May 10, 2001

I CAN THINK OF at least a dozen more topical subjects for a June edition, but snow it is. That won’t surprise most Central Coloradans, however, because last week’s storm was pretty unforgettable.

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Not exactly welcomed at Ski Cooper

Letter from Roger Williams

Public land – June 2001 – Colorado Central Magazine


I have a few comments about this little ski area off Tennessee Pass. I haven’t skied Cooper; but driving over the pass one summer, I turned off and drove up the hill for a look at it. There was a boom gate but half of it was open so I carried on. I drove round the base area and had a look at it, including the service shed with a Snow-Cat, Ski-Dozer or two; I’m a fan of crawler tractors.

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Once there was life without all the megacrap

Letter from Slim Wolfe

Modern life – June 2001 – Colorado Central Magazine

Colorado Central:

O.K. Martha, you win. I’ll concede your point [April]. Yes, the world has become a better place in our lifetime, despite my endless complaints. Some of the kids and young people today have a much better and broader education than was common 50 years ago. The Spectrum is much broader, in music, food, thought, fashion, language, and technology. Maybe there’s too much for anyone to absorb, and maybe a lot of it is crap, but there are more options, no doubt. Mainly the world is a better place though, because no one has to wear those horrid ladies hats of blue-blackened mold-hard straw with the tropical feather geegaws or the pompadour hairstyles which were foisted on the young men.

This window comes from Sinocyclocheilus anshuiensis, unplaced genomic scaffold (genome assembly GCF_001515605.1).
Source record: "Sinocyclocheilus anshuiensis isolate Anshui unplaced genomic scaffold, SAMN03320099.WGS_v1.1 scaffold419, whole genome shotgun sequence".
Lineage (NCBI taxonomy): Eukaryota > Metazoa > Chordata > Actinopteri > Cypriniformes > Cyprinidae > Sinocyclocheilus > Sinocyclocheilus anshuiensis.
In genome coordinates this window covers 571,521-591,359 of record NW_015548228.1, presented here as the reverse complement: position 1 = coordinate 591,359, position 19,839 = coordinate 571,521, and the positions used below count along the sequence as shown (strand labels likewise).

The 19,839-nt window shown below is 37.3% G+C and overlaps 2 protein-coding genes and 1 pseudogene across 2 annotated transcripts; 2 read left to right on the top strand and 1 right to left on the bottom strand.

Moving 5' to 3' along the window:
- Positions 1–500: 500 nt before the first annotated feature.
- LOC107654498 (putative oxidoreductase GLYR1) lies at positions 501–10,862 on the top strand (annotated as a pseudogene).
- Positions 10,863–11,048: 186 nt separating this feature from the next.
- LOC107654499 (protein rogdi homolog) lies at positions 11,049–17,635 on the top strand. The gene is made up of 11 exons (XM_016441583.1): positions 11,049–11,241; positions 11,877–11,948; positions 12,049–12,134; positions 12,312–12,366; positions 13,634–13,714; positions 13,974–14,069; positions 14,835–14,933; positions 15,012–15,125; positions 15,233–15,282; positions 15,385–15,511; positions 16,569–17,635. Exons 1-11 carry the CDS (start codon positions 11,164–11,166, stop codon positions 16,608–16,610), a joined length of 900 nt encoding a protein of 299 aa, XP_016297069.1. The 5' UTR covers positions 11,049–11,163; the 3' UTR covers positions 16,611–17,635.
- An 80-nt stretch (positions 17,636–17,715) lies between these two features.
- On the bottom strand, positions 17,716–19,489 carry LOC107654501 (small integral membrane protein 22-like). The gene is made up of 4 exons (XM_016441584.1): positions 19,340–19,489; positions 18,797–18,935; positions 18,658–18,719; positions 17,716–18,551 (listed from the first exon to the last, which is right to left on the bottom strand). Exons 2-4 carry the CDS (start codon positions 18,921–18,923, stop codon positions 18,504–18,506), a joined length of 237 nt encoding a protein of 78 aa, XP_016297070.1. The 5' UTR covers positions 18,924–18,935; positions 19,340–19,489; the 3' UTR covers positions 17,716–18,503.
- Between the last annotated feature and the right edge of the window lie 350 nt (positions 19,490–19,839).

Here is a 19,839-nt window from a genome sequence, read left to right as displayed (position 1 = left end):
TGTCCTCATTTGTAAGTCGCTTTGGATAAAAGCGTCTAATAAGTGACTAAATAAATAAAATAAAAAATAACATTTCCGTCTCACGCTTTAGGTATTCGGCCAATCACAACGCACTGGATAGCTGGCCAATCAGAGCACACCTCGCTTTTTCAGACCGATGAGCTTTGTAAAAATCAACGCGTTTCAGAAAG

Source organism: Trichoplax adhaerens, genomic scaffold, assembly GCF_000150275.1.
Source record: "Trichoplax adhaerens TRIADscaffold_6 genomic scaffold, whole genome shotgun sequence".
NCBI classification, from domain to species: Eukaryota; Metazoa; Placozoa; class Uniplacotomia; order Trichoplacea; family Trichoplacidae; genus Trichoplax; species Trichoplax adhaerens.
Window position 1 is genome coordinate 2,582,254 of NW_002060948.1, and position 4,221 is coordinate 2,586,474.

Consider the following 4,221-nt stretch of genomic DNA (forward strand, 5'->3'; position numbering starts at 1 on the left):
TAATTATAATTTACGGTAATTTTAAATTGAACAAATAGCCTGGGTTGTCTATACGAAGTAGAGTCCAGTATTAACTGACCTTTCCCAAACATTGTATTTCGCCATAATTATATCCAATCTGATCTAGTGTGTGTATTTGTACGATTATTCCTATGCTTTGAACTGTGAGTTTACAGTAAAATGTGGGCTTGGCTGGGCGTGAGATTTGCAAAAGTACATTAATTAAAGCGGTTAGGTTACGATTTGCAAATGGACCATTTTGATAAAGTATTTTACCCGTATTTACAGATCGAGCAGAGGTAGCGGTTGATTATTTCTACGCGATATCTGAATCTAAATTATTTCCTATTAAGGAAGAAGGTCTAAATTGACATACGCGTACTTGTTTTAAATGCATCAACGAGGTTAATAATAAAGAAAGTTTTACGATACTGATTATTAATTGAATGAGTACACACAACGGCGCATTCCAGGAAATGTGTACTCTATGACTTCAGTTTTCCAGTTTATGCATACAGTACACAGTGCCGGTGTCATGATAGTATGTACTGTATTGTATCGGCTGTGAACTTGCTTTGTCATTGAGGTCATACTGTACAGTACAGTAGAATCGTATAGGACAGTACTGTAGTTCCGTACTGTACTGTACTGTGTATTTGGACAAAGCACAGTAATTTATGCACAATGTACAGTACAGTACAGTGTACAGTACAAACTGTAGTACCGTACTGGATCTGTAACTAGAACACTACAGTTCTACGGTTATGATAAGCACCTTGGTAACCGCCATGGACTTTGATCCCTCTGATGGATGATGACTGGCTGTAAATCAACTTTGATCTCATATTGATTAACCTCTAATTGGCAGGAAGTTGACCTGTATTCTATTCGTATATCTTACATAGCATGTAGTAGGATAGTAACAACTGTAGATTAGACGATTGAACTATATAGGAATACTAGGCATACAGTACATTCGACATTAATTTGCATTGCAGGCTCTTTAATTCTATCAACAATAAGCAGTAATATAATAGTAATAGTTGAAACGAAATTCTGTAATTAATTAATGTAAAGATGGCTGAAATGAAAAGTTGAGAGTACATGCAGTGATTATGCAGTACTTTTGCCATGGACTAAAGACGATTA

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The Western W was never an N

Letter from Chris Dickey

Western State College – June 2001 – Colorado Central Magazine

Ed and Martha:

Thought I’d drop a line to dispel the rumor about the “W” emblem signifying Western State College.

The “W” directly south of Gunnison on Tenderfoot Mountain was never an “N.” There once was an “N” on the smaller hill behind the college where the water tanks now sit, above the stadium. Dr. Charles Johnson, an early Western grad who went on to chair the Natural Science and Mathematics department, masterminded the building of the “W” shortly after Governor Sweet signed the bill in 1923 to change the name from Colorado State Normal School to Western State College of Colorado.